The supply of electrical power from the socket is not guaranteed everywhere and at all times. This is especially true in remote locations and for mobile applications. But the seamless availability of charging points is also lacking in e-mobility.

Most of the time, we are dependent on energy storage devices, which supposedly are charged with CO2 cheaply using regenerative sources (solar, wind). However, it happens that these become empty. However, an oversized design of the regenerative sources is not sustainable, due to the associated costs and the CO2 footprint absorbed during production.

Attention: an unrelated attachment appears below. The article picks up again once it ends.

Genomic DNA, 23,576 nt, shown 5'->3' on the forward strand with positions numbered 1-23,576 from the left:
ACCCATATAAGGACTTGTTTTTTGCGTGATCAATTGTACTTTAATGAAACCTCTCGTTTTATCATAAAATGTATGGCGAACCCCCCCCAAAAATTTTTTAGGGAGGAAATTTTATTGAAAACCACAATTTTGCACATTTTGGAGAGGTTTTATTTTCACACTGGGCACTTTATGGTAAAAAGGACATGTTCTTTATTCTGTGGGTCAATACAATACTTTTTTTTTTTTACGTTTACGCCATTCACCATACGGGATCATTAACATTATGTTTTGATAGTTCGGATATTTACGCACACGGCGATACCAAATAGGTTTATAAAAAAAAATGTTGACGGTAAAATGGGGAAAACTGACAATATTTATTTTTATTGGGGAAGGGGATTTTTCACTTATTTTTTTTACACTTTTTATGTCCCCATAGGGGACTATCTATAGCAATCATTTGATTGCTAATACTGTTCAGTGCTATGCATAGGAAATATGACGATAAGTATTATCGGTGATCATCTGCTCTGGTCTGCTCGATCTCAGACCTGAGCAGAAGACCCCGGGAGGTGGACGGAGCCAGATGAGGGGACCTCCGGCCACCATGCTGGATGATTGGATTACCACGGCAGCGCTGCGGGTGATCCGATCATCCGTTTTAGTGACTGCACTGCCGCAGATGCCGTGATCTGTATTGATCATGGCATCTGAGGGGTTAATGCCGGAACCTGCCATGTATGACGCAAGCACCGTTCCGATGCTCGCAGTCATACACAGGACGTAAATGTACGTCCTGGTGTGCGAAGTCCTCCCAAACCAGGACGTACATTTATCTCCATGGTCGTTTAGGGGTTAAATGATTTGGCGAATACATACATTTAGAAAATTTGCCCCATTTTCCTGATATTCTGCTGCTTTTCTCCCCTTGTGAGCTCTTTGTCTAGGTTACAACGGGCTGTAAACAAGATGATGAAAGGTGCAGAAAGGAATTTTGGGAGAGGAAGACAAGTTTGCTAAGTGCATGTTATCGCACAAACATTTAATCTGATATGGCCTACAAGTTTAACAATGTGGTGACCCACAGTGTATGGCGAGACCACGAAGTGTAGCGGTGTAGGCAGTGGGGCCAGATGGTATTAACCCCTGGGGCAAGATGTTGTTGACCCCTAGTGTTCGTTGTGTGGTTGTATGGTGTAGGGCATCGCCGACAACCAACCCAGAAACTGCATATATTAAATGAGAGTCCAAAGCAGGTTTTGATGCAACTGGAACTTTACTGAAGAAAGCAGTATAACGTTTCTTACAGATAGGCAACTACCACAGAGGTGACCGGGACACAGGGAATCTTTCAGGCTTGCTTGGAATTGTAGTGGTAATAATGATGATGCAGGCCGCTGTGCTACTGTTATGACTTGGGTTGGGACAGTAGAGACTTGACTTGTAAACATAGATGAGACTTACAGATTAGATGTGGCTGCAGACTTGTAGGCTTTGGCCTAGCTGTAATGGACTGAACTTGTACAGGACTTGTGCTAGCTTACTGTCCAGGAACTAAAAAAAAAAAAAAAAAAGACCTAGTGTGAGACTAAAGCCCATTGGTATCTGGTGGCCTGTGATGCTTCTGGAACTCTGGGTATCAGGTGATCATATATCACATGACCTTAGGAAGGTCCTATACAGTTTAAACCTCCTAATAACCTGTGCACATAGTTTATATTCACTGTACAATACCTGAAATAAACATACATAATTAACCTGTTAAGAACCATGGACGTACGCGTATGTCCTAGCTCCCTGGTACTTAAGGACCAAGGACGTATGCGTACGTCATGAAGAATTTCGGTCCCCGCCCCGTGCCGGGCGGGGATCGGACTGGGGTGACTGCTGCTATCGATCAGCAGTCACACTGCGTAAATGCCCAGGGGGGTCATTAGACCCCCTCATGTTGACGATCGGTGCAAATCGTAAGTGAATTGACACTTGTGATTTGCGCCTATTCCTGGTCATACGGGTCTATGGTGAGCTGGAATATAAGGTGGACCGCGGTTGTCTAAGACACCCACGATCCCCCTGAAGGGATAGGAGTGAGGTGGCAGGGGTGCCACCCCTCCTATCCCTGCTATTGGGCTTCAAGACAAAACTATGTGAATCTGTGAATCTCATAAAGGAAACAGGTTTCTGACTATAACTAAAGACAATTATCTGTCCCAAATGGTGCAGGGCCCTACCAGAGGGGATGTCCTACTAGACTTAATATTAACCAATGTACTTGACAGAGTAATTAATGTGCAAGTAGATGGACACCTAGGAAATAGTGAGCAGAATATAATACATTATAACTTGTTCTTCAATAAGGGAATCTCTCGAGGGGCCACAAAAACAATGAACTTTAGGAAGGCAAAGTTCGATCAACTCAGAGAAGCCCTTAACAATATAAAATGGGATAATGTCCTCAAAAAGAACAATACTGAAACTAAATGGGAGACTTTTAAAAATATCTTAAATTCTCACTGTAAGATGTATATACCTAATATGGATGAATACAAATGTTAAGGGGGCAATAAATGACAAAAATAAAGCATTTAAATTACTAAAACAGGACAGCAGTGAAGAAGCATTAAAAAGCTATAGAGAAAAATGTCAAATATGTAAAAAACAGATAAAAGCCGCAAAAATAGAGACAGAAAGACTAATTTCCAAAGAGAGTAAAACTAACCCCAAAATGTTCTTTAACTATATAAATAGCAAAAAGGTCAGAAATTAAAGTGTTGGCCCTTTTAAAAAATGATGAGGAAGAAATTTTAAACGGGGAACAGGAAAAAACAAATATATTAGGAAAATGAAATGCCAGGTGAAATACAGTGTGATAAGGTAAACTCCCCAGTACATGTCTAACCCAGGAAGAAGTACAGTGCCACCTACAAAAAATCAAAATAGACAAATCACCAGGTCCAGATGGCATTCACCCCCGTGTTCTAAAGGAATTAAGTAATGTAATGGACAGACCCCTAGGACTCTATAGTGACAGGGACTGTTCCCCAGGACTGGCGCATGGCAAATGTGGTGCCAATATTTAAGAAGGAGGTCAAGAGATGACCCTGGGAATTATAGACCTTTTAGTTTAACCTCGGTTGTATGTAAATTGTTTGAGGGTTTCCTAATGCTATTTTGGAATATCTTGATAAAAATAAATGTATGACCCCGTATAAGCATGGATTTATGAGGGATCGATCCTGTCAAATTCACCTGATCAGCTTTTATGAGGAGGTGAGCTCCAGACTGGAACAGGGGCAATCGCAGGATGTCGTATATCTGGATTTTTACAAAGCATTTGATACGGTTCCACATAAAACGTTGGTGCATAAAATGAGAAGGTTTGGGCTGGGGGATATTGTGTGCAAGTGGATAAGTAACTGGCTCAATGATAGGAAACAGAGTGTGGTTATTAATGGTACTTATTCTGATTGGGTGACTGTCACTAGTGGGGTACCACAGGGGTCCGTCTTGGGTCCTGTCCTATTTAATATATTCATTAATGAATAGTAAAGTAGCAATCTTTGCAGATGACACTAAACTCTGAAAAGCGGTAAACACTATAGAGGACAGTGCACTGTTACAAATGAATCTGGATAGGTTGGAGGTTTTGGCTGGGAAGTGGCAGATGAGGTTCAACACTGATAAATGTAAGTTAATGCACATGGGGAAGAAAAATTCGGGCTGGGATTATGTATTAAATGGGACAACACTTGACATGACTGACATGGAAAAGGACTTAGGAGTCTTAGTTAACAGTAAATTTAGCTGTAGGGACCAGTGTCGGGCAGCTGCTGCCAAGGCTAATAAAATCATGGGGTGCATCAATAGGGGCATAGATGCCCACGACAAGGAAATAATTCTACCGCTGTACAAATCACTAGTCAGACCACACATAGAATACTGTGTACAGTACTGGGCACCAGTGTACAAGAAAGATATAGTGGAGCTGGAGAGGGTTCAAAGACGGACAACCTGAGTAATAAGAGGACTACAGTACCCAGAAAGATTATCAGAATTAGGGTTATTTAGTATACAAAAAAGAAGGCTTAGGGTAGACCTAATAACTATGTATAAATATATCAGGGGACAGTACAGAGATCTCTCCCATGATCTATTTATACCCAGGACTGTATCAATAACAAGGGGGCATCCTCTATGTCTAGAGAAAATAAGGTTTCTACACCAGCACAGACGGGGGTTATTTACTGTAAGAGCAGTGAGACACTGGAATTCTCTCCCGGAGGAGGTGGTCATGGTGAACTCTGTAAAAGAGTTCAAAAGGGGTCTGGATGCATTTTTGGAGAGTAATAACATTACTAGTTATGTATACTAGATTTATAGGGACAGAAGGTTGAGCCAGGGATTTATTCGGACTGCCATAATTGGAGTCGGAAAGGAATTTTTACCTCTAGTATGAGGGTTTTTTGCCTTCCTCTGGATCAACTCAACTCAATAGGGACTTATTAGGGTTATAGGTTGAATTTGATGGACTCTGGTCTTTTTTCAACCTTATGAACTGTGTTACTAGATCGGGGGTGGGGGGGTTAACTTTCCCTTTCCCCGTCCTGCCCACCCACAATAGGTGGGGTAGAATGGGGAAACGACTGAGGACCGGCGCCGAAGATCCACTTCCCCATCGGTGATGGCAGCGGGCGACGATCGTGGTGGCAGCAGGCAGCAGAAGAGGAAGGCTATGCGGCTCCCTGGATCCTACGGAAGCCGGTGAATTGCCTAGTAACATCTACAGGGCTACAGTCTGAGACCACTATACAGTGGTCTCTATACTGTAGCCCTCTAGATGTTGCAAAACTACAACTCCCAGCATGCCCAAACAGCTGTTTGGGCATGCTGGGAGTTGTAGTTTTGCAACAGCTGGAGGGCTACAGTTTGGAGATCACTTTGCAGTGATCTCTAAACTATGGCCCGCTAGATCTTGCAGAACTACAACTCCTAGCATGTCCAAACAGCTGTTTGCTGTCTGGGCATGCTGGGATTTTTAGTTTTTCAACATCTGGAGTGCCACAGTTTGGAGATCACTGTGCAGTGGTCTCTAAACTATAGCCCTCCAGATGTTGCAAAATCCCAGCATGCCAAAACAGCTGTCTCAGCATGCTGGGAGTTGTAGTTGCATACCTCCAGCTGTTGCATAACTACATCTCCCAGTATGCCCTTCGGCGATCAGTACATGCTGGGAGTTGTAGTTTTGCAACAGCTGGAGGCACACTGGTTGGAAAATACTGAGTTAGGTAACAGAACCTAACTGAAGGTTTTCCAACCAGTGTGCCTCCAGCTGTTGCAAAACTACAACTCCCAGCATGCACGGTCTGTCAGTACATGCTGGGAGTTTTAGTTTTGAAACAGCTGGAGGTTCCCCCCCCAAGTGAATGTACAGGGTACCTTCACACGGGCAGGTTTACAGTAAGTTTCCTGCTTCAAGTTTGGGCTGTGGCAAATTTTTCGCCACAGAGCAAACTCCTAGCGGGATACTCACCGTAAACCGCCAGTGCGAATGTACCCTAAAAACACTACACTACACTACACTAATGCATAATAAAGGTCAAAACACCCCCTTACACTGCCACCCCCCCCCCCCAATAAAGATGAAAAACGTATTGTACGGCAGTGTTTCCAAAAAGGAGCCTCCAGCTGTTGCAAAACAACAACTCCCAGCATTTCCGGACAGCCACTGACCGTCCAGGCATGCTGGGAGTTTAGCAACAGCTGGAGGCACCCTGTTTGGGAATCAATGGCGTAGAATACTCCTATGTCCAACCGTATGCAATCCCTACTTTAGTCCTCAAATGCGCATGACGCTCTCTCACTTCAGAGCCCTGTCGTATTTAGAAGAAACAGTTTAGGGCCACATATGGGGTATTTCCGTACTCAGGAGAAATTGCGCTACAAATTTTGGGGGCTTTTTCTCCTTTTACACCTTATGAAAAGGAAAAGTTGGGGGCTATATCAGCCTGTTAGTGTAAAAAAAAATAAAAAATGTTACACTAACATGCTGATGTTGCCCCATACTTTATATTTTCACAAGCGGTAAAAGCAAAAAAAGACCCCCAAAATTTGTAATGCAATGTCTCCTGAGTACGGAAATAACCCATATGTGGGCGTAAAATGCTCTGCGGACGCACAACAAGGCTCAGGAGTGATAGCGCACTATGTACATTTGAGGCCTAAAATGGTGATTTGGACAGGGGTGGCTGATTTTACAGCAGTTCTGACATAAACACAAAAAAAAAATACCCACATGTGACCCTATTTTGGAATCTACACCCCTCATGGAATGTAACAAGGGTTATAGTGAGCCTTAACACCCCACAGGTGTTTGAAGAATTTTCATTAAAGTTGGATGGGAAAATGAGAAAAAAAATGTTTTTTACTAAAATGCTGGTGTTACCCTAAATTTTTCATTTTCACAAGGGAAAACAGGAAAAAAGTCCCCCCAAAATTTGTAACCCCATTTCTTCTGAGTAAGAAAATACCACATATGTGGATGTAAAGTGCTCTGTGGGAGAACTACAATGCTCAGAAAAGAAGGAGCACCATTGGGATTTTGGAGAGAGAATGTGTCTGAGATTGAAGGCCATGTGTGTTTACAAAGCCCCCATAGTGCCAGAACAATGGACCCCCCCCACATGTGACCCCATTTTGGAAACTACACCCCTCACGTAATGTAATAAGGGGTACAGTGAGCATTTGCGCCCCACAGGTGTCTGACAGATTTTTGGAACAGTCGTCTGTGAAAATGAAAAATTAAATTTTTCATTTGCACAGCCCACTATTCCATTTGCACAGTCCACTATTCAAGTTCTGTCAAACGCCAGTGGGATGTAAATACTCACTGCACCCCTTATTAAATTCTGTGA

In e-mobility, too, attempts are being made to counteract the lack of range with ever larger battery packs. Although a reasonable concept of suitable engine power, well-dimensioned battery size in combination with an affordable hybrid system would achieve the lowest CO2 footprint.

MOTTO: "Give somthing back!"

An application-specific solution, taking into account the local boundary conditions, has to be optimally designed.